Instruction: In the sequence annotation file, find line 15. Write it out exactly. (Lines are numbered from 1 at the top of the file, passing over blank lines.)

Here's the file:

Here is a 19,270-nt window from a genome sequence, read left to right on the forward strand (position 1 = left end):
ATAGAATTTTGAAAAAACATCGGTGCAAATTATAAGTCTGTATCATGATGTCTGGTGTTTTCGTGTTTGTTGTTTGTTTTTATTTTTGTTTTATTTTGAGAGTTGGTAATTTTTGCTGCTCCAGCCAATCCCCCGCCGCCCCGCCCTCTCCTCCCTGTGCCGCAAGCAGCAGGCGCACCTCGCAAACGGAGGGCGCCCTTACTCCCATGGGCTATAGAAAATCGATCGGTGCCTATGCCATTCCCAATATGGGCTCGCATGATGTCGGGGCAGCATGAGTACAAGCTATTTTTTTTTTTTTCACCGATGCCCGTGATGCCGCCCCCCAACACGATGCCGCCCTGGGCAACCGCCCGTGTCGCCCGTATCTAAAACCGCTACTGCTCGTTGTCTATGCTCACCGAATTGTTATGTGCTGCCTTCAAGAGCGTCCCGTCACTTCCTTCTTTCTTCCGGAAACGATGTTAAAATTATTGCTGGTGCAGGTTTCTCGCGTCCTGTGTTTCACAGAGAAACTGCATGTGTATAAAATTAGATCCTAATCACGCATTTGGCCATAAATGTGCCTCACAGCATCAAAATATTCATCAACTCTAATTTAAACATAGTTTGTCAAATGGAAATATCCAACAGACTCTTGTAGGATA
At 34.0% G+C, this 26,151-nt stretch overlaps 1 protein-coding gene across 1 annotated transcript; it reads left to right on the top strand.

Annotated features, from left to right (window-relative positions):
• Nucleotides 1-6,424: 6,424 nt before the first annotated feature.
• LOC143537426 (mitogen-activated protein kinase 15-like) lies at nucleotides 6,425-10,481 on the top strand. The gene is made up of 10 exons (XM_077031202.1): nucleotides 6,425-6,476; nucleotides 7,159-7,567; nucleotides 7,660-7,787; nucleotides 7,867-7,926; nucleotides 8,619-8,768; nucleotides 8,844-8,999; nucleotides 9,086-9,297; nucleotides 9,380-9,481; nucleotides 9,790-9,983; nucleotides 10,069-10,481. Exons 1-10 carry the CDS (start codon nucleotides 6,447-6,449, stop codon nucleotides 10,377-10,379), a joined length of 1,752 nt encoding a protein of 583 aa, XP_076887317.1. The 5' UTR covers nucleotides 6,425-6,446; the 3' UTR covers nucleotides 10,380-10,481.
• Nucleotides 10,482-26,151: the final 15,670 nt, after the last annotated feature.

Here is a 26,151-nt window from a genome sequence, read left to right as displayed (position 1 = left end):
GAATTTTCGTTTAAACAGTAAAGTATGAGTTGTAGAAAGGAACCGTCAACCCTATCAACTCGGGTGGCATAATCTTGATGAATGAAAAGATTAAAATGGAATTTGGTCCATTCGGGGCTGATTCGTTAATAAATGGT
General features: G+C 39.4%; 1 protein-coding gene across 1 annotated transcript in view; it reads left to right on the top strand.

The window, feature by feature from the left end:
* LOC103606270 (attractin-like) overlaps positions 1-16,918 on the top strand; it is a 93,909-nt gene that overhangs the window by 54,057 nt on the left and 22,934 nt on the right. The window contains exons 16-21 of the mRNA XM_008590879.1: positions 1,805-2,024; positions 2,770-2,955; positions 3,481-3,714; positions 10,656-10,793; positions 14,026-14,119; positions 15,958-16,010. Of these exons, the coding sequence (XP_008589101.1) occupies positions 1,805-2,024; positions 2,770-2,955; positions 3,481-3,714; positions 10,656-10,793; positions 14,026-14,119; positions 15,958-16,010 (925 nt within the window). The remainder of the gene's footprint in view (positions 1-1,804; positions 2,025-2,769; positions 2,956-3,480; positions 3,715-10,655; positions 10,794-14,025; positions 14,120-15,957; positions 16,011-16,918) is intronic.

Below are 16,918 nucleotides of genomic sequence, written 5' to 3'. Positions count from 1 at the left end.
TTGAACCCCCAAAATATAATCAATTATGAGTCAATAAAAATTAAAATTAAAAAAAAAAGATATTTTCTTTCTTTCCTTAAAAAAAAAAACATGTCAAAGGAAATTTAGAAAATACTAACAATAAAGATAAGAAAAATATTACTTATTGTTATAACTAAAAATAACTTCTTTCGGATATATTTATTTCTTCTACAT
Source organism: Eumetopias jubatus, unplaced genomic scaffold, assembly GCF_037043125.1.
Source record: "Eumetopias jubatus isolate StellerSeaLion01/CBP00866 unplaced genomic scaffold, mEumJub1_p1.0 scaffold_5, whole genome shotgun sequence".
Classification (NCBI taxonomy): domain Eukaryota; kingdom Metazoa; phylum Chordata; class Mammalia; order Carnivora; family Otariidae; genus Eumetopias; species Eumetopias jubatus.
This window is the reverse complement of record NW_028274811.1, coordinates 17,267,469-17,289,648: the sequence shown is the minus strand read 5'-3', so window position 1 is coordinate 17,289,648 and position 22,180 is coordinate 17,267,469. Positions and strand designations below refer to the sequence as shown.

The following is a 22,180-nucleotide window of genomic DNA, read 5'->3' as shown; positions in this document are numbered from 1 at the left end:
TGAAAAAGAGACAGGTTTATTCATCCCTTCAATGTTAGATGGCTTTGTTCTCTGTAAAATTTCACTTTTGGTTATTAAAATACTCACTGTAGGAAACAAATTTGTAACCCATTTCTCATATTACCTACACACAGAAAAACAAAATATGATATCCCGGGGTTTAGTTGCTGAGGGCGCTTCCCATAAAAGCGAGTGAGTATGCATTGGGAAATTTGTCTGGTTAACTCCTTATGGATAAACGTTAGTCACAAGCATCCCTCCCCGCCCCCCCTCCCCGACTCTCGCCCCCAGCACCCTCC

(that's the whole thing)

Source organism: Eumetopias jubatus, unplaced genomic scaffold, assembly GCF_037043125.1.